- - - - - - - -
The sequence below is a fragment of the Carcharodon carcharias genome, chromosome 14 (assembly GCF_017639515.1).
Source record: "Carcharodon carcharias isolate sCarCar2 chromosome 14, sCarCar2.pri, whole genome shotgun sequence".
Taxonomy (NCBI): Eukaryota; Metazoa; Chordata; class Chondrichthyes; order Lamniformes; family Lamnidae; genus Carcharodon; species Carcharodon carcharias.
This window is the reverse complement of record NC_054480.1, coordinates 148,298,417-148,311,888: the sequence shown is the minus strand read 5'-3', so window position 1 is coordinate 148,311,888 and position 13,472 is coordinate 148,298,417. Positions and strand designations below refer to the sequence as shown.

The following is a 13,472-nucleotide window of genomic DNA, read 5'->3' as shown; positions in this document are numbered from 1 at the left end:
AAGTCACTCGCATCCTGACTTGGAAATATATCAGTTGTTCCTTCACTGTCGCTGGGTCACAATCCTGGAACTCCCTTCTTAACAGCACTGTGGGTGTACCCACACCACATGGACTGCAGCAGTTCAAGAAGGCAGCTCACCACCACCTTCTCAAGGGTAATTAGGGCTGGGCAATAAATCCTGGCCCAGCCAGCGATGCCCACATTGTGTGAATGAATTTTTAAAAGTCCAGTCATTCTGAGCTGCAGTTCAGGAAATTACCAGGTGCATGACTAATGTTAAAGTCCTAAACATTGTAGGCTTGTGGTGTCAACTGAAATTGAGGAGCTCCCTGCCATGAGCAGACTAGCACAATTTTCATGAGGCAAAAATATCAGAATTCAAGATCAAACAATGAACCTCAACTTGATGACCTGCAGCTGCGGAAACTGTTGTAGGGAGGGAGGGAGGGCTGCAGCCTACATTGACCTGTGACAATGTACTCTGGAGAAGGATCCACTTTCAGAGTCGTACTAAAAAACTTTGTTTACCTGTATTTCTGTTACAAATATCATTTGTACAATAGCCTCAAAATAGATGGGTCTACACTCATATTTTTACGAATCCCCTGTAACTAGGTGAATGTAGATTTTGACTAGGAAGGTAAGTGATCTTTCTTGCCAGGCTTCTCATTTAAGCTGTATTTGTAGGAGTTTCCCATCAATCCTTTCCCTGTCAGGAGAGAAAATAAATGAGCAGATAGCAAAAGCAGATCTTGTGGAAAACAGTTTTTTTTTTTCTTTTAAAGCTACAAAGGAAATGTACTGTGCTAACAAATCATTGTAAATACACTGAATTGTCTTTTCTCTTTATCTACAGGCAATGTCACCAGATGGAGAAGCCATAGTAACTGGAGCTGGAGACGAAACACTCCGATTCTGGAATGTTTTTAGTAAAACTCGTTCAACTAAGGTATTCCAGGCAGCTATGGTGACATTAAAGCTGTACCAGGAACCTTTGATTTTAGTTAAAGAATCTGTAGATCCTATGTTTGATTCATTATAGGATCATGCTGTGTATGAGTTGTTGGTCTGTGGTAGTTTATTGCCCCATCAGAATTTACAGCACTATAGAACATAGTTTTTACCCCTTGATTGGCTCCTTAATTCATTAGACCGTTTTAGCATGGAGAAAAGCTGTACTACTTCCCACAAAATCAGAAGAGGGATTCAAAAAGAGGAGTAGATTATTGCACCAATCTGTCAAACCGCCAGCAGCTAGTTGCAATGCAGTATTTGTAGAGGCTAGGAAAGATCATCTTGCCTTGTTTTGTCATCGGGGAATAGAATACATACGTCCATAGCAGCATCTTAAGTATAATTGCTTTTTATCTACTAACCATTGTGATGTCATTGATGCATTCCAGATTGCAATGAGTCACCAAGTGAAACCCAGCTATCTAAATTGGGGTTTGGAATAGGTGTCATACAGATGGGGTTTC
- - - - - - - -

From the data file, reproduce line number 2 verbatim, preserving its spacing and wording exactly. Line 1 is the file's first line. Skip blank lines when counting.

Source record: "Carcharodon carcharias isolate sCarCar2 chromosome 14, sCarCar2.pri, whole genome shotgun sequence".